While public attention has focused on the congressional efforts to gut the Federal Trade Commission's controversial "kidvid" investigation, another amendment to the Federal Trade Commission authorization bill passed by the House could wipe out three commission probes of giant agricultural cooperatives.

The measure was adopted without public hearings and ultimately could raise consumer prices of such basic commodities as milk, critics of the large cooperative argue.

But few outside the industry fully understand the workings of these giant cooperatives. Thus, Reps. Mark Andrews (R-N.D.) and Charles Pashayan (R-Calif.), the leading proponents of the amendment, had little trouble convincing their House colleagues to gut, in effect, the pending cases when their amendment easily passed last November. The Senate never considered the amendment.

Although the cooperatives were granted partial antitrust immunity under the Capper-Volstead Act of 1922, the FTC, backed by many leading antitrust experts, believes that its limited authority over these co-ops extends to the enforcement of monopolistic practices.

"A few of these cooperatives have grown far beyond anything ever contemplated by Congress when it granted them limited antitrust imminity," 14 House members, including Rep. Peter Rodino (D-N.J.), chairman of the Judiciary Committee, wrote last year.

"Their memberships include large multinational agribusiness corporations, not just the small family farmers for whom this legislation was intended. A few of these large corporate co-ops have come to dominate the production and marketing of certain agricultural products," their letter continued.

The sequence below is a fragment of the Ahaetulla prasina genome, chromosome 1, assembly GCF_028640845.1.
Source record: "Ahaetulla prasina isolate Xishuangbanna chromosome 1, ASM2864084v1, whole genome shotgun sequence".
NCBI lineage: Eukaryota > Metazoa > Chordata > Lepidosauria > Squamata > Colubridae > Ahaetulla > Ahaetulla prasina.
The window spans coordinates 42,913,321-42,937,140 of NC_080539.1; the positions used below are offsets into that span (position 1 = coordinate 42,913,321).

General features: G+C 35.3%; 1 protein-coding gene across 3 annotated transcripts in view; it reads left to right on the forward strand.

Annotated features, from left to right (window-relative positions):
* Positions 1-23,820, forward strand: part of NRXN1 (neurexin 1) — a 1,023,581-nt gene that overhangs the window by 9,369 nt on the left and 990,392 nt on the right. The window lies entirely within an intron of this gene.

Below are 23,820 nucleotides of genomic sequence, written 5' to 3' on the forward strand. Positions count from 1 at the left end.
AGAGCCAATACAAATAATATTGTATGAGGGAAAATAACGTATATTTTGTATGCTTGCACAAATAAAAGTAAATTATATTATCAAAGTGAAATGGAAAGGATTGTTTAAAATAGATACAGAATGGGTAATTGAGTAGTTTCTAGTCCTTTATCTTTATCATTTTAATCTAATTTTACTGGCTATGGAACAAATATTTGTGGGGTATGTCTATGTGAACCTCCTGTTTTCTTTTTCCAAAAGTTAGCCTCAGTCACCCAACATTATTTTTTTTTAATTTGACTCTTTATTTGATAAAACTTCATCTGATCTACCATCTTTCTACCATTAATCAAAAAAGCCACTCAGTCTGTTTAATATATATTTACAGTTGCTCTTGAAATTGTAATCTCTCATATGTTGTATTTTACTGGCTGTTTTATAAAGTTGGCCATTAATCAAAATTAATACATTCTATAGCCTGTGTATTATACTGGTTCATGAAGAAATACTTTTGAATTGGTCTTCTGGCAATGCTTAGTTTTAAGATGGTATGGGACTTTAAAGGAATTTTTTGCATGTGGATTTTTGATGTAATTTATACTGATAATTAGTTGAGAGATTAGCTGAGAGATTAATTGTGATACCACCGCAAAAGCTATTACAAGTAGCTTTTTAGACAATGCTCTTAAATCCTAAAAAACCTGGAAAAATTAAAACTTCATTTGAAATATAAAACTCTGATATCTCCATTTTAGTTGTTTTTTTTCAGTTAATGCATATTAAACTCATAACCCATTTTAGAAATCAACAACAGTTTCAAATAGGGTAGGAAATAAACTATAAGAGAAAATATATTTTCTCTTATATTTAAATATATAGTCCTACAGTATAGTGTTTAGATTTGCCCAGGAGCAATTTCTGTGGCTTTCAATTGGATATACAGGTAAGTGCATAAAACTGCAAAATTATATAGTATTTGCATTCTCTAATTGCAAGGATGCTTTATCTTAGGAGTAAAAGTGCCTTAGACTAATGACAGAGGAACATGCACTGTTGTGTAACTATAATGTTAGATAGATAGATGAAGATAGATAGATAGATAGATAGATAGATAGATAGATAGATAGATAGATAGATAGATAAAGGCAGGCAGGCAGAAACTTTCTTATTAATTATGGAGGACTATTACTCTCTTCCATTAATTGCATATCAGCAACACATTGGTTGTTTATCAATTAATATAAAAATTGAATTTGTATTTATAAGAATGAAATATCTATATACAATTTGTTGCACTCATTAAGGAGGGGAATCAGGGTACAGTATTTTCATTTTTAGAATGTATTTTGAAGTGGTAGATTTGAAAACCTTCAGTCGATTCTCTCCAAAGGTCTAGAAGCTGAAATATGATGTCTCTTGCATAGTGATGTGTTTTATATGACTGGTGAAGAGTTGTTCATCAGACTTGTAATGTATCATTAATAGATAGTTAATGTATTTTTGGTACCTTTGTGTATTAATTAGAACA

Among those giant cooperatives are Sunkist Growers Inc., which according to an FTC suit controls as much as 75 percent of the production and marketing of western citrus fruit.A second is Ocean Spray Cranberries, Inc., which is under investigation by the FTC and is believed to have controlled as much as 90 percent of all cranberry production since 1962.

And the final target of potential FTC action is Dairymen Inc., a mammoth Louisville, Ky., dairy co-op which purchased Farmbest Foods Inc. in 1978 for $19.4 million. The two dairy concerns would have combined sales approaching $1 billion.

The staff of the FTC's Bureau of Competition has recommended that the commission sue Dairymen, the nation's third largest dairy cooperative, in an effort to gain divestiture of Farmbest, sourcesaid last week. Although the case has not yet gone to the commission itself for approval, investigators say the Dairymen acquisition could raise consumer milk prices and is particularly significant because Dairymen provides nearly half of the Southeast's raw milk.

The issue before the conference committee when it meets this week is whether the FTC should be stripped of the authority to chalenge these cooperatives. Some co-ops such as Sunkist have led the fight, arguing that Congress never specifically delegated responsibility to the FTC to regulate either the co-ops' practices or their marketing orders, but instead left the responsibility to the Agriculture Department.

"The attempted FTC usurption of authority in these two areas not only results in the harassment of farmers and cooperatives, but also is a waste of public funds," Sunkist Vice President William K. Quarles wrote in a letter to selected members of Congress last fall.

But on the other hand, the National Commission for the Review of Antitrust Laws and Procedures last year concluded that government trust-busters should monitor the growth of co-ops carefully.

"The antitrust treatment of cooperatives once formed, however, should be similar to that of or- dinary business corporations," the commission said in its final report. "Specifically, mergers, marketing agencies in common and similar agreements among competitors should be allowed only if no substantial lessening of competition results."